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Soto v. Lewis

United States District Court, C.D. California, Southern Division

November 18, 2014

JESUS SOTO, Petitioner,
v.
GREG LEWIS, Warden, Respondent

Jesus Soto, Petitioner, Pro se, Imperial, CA.

For Greg Lewis, Warden, Respondent: Kamala D. Harris, LEAD ATTORNEY, Attn: Chief, Criminal Division, San Diego, CA; Kevin R Vienna, LEAD ATTORNEY, Angela M Borzachillo, CAAG - Office of Attorney General, California Department of Justice, San Diego, CA.

OPINION

DOUGLAS F. McCORMICK, United States Magistrate Judge.

Final Report and Recommendation of United States Magistrate Judge

This Final Report and Recommendation is submitted to the Honorable Dean D. Pregerson, United States District Judge, pursuant to the provisions of 28 U.S.C. § 636 and General Order 05-07 of the United States District Court for the Central District of California.[1]

I.

PROCEEDINGS

On October 22, 2013, Petitioner Jesus Soto (" Petitioner") constructively filed the underlying Petition for Writ of Habeas Corpus by a Person in State Custody, alleging eight grounds for habeas relief. Dkt. 1 (" Petition").[2] On the same day, Petitioner filed a motion seeking a stay, under Rhines v. Weber, 544 U.S. 269, 125 S.Ct. 1528, 161 L.Ed.2d 440 (2005), in order to exhaust his unexhausted claims in state court.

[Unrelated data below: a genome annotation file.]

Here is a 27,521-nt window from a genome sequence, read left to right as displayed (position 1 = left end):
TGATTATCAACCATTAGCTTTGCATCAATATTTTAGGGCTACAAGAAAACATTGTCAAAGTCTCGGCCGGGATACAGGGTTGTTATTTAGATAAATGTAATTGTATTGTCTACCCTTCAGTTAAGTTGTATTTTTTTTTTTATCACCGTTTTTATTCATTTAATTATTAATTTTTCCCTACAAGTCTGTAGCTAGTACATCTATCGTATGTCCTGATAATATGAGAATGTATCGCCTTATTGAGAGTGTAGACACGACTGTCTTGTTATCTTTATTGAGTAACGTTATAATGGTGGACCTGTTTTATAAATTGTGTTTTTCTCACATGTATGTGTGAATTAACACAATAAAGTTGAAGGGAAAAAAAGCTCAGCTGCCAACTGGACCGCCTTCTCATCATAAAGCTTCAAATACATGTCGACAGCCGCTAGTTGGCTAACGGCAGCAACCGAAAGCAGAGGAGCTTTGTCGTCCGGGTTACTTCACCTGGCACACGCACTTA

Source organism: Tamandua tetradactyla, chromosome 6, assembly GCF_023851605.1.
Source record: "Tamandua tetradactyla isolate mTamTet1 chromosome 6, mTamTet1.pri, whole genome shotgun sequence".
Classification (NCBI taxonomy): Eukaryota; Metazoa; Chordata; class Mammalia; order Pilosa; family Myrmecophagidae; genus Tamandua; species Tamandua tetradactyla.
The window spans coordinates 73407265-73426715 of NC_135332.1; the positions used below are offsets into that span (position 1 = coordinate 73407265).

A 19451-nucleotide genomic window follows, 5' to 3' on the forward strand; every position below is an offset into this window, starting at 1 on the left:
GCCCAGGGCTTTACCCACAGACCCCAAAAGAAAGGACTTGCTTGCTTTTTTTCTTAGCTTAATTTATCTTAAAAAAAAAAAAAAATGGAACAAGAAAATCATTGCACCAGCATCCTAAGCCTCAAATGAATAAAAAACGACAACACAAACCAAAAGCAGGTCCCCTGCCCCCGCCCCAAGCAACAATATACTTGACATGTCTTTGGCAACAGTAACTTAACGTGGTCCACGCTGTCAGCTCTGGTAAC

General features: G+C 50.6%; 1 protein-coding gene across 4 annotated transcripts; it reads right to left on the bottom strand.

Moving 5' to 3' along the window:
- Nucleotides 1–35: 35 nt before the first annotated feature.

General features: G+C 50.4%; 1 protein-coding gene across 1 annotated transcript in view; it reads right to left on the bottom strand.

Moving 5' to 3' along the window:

The Petition presents the following eight claims for relief:

1. The evidence was insufficient to support Petitioner's convictions because he acted in self-defense (" Ground One"). Petition at 10.

2. The evidence was insufficient to support the attempted murder convictions because there was no evidence of Petitioner's intent to kill (" Ground Two"). Id.

3. Petitioner's attempted murder conviction should be reduced to attempted voluntary manslaughter because there was evidence that he was acting in the heat of passion or with the unreasonable belief in the need for selfdefense (" Ground Three"). Id.

4. Trial counsel provided ineffective assistance by failing to present evidence of Petitioner's mental state to support a theory of self-defense. Petitioner also claims that counsel was ineffective for failing to advise Petitioner of his constitutional right to testify (" Ground Four"). Id. at 11.

5. Trial counsel provided ineffective assistance by failing to object to improper and incomplete jury instructions (" Ground Five"). Id.

6. Petitioner was denied his Fifth, Sixth, and Fourteenth Amendment rights to a fair trial, due process, and the right to be present at all critical stages of trial when the trial court failed to play a tape of Petitioner's interview with a detective. In addition, trial counsel provided ineffective assistance by failing to object (" Ground Six"). Id.

7. Appellate counsel provided ineffective assistance of counsel (" Ground Seven"). Id. at 12.